"So what's he doing selling the stuff he doesn't understand?" a thought crossed my mind.  But I did not say anything.  Again, I just wanted a solution, not justice.

Before leaving the store, Gerald had promised that they would partition my new Mac into Windows and Mac domains.  This, he said, would make it easier to gradually convert from Windows to Mac.  It made sense to me so I told him to go ahead.  He promised to have all my data transferred and ready by the time I got back, including the programs.

One full week later, I returned to the store expecting to get my fully operational Mac notebook.  But when I booted it up at home, I found out that they have done ABSOLUTELY NOTHING.  There was no trace of my data even thought they had kept me waiting for hours the week before, ostensibly because they were transferring it ("you have a lot of stuff").

Well, that's when I started to get tough.  Time was running out before my next big trip, and I was getting nowhere fast with these Re-Mac people.  So I told them who I was, and that I was now done playing an ordinary customer whom they might hope to push around.  I told them that unless they made good on their promises to me, I may write a story about my bad experience with them and the Mac, just as I did last year with Vista.  And I left a phone message for the store owner, Steve Walker, to call me. (He never did).

Later in the day, Gerald said he had Googled me and that they did want to make me happy.  So he offered a refund of $99 I had paid for the data transfer they have not done, or a an hour of tech rep's time at my home to coach me on how to transfer the data myself.  I took him up on the latter option.

When the tech rep (Gerard) showed up the following day, the chip on his shoulder was so large he barely made it in through my front door.  Gerard was confrontational from the get-go, and he stormed out of my house in a huff after spending no more than five minutes there.  In nearly four decades in business, I have never seen such rude behavior toward a customer in any walk of life, not just in computer industry.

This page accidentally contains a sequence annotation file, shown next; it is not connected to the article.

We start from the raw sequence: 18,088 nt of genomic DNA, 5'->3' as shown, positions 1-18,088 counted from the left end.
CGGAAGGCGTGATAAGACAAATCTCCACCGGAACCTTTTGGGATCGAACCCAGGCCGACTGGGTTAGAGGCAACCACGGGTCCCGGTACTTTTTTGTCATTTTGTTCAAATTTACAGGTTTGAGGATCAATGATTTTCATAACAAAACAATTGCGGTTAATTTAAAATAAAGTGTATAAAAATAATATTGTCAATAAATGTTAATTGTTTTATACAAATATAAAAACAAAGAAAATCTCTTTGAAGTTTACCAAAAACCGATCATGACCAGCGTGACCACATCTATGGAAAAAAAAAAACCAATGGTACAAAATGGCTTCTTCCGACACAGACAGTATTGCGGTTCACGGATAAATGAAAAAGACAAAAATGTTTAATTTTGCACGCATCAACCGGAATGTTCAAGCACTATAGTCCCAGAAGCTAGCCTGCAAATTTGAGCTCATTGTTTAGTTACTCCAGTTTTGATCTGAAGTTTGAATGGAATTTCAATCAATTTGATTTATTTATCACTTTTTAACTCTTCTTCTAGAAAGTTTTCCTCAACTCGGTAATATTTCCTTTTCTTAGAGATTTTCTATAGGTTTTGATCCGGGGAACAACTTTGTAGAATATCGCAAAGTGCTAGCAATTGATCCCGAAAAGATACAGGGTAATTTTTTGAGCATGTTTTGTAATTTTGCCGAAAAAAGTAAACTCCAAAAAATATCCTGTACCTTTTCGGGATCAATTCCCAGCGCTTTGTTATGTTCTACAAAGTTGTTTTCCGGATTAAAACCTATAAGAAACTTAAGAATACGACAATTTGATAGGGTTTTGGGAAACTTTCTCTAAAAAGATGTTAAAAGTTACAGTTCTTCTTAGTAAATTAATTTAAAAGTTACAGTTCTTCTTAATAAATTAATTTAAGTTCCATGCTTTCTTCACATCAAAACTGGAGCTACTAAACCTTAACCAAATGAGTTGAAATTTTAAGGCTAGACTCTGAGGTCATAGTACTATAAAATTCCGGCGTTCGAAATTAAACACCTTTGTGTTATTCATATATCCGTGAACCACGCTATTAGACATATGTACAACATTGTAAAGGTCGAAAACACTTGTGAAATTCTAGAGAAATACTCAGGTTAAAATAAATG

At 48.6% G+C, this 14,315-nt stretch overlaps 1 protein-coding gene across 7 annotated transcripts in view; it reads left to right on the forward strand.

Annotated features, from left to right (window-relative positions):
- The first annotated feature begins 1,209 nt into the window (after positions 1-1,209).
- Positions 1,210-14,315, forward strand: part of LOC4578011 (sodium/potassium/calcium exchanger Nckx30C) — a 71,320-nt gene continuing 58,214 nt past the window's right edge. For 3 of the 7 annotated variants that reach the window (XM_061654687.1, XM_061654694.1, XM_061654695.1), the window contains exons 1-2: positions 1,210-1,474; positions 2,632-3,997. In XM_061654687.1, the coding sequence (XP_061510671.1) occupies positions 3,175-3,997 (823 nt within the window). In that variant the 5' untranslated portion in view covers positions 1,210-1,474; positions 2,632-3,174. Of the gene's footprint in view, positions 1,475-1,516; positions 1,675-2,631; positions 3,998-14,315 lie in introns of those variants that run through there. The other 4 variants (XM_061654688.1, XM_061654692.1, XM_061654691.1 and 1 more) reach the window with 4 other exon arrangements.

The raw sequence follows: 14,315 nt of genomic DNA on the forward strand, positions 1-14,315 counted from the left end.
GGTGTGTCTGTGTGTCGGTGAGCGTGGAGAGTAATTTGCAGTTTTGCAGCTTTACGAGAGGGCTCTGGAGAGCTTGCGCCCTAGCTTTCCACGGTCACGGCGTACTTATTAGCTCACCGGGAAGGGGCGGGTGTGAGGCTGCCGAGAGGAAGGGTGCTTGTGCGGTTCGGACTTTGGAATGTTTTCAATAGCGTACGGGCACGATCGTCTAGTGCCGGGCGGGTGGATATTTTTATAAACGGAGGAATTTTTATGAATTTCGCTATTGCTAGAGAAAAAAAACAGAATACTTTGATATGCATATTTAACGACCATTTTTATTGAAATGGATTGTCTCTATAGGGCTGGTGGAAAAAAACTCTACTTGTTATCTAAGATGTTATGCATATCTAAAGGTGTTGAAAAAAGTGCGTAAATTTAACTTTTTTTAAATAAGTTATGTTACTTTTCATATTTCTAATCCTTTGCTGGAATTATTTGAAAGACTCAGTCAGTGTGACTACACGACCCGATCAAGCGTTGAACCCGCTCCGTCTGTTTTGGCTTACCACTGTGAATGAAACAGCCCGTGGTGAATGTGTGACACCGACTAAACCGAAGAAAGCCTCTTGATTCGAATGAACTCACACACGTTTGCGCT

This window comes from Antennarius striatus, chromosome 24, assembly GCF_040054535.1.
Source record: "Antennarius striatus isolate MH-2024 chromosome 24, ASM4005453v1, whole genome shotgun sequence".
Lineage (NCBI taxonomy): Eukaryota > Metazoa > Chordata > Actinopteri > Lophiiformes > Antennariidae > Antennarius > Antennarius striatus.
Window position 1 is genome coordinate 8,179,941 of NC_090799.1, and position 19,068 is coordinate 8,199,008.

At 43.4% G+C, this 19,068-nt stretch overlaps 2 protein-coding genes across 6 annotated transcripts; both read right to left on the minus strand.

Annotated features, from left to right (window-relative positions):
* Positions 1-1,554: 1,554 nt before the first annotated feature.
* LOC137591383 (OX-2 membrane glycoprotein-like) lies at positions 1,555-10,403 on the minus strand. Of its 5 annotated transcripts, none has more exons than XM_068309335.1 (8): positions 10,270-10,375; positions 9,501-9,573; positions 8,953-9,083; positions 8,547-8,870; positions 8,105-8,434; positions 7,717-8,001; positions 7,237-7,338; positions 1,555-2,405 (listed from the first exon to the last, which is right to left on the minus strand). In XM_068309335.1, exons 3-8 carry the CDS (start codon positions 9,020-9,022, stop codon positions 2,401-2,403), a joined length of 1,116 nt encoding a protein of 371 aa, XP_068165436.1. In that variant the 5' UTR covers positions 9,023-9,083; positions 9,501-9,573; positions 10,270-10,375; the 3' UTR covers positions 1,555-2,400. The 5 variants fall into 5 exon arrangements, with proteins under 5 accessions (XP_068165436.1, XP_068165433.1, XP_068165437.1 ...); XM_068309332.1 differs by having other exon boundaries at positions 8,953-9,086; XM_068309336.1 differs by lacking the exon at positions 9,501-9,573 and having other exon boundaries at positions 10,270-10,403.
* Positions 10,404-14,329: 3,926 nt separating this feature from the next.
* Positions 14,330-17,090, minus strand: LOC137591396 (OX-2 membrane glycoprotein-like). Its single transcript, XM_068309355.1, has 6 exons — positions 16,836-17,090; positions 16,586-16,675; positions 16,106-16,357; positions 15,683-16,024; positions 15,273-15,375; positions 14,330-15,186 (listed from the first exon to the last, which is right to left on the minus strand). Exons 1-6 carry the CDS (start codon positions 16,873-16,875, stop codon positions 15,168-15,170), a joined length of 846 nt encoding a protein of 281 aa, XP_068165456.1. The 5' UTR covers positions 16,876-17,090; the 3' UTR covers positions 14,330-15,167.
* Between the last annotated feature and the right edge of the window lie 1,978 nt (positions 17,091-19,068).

So I called the store and asked to speak to Gerald, the store manager.  He made himself unavailable and had Sean take the call.  After a brief explanation of what had happened during Gerard's brief visit, Sean said that the best solution seems to be for me to bring my Mac computer back "for a full refund."  I agreed. 

But when I showed up at the store an hour later, Sean informed me that they would charge me a 20% restocking fee, and would not refund the Mac Office 2008 software charge (which was a total of $800 - almost the value of a new Windows laptop, not to mention a horrendous waste of my time nerves).

"So you are reneging on what we agreed just a few minutes ago?" I asked.

"I guess so," Sean replied sheepishly.  "The district sales manager said we should handle this on a business as usual basis."

"What's his name?"

"Rich Wilson."

"Well, Sean, with (shoddy) business practices like this, I just may have to make you all famous."

"How's that?"

"You may find out in due course."  And then I walked out.


I next called the business store manager at the original Apple store that I visited last year.  Dealing with Jason Philo was like a night and day experience compared to the Re-Mac staff.   He was very courteous and very professional.  And he told me that I was not the first customer who has had a bad experience with Re-Mac.  "I've had other customers call to complain about them," he said.

Jaseon asked me to put what happened in writing so he can pass it up the chain of command at Apple, and hopefully have the bad apples like Re-Mac weeded out of the Apple orchard.

So I wrote a letter to Steve Jobs (CLICK HERE to read it), copying several other senior Apple executives on it.  I then met with Jason at the Apple store later the same afternoon.  His face-to-face demeanor confirmed the positive impression of his business acumen I got over the phone.  He said he could not promise that I would get my $800 back, but said he would send my Jobs letter to the executive in his line of business.  He seemed as outraged as I was with the Re-Mac treatment of a new customer.